Re: [Fwd: Re: [Fwd: Re: Musical files and chords]]
On Wed, Jan 21, 2004 at 08:14:09AM +0100, Raphael Goulais wrote:
> Hi all,
> Here is a mail I received from mma's upstream. He provides a link to a
> page giving good information on public domain musics, and how to
> identify them. I found the explanation useful, and have be referenced
> somewhere (like the archives of this list).
> -----Message transféré-----
> > From: Bob van der Poel
> > Subject: Re: [Fwd: Re: Musical files and chords]
> > Date: Tue, 20 Jan 2004 19:08:44 -0700
> > >>Given that this is from a professional publisher, who has
> > >>obviously done extremely thorough copyright clearing
> > >>negotiations to get all those 555 melodies in the book, one
> > >>might assume that they did not remove those chord annotations
> > >>without strong legal advice of its necessity.
> > Well, isn't that interesting. Of course, just because some says "I have
> > copyright on x", that doesn't mean they do ... see the SCO/Linux debate
> > for the truth of this.
> > I wondering if in the songbook case someone wrote the chords over the PD
> > music? Well, it sure is interesing.
> > I did a bit of searching, and figured you might enjoy reading the pages
> > here: http://www.pdinfo.com/identify.htm
> > Thanks for the info.
Nice, and I am glad that the licensing issue at hand has been
cleared up, but for the record upstream seems to have gotten the
info in my e-mail wrong, so would you please forward this
clarification to him?
The notice I found does NOT claim copyright to any chords. And
it is apparently about music that is very much non-PD.
It is a notice from a publisher who was apparently in a
situation similar to yours and had to *remove* chord notations
from 128 songs (out of about 500) because *someone else*
apparently claimed copyright and would not grant a license, even
though the publisher apparently did have a license for both the
melodies and lyrics (since those are still in the book).
Most of the songs in that book had non-expired copyrights at
least at the time of publication, only a few were past the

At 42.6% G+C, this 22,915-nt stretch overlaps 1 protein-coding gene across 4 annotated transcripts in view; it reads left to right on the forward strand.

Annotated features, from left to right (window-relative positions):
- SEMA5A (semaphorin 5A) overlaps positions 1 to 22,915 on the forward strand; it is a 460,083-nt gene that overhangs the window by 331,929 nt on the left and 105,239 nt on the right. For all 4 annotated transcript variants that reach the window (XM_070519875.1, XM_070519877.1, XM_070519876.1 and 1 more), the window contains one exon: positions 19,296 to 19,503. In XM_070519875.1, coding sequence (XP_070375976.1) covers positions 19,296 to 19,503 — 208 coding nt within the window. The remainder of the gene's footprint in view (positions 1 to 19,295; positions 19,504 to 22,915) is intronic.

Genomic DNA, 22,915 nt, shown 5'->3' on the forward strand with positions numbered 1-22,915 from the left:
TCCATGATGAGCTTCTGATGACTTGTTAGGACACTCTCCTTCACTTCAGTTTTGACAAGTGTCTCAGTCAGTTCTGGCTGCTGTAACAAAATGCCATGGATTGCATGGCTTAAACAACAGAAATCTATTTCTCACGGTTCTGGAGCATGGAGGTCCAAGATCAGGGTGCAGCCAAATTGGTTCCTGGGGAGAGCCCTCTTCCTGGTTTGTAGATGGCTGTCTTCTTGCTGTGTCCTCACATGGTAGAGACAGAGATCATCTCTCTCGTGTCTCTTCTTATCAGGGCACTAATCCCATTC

life+70 limit applicable in this country to almost anything. A
page-by-page comparison to the 411 songs prefix of the first
edition indicates that the majority of the omitted chord
annotations were on melodies by little over a handful of 20th
century Danish and Swedish composers, the most frequent of whom
was still alive when the first edition came out.
The page you pointed to was extremely U.S. centric in its
advice. Last time I checked, Danish Copyright Law applies the
same life + 70 years rule to music as it does to most copyrights
originating in individual human beings (even if later sold to
corporations). And one still hears of little old ladies who
receive a trickle income from royalties on music written by
their long-deceased father or mother (which is the purpose of
the 70 year period coinciding with the typical life expectancy
of the orphans and widow of the artist). So in Denmark for
(almost) anything to become PD, you must look at the name of the
composer(s), find out when he/she/all of them died, then see if
that was before (today - 70 years). And still look for PD
sources to avoid arrangements or edits by longer-living persons.
Example: "Alexander's Ragtime Band" was apparently written in
1911 by Irving Berlin (1888-1989). So according to pdinfo.com,
that is now PD in the US, but will remain copyrighted here until
2059. As another example, John Lennon's songs will hold up
until 70 years past the day he was shot in NY, but
Lennon/McCartney songs will stay copyrighted much longer because
Sir Paul is not dead yet.
This message is hastily written, please ignore any unpleasant wordings,
do not consider it a binding commitment, even if its phrasing may
indicate so. Its contents may be deliberately or accidentally untrue.
Trademarks and other things belong to their owners, if any.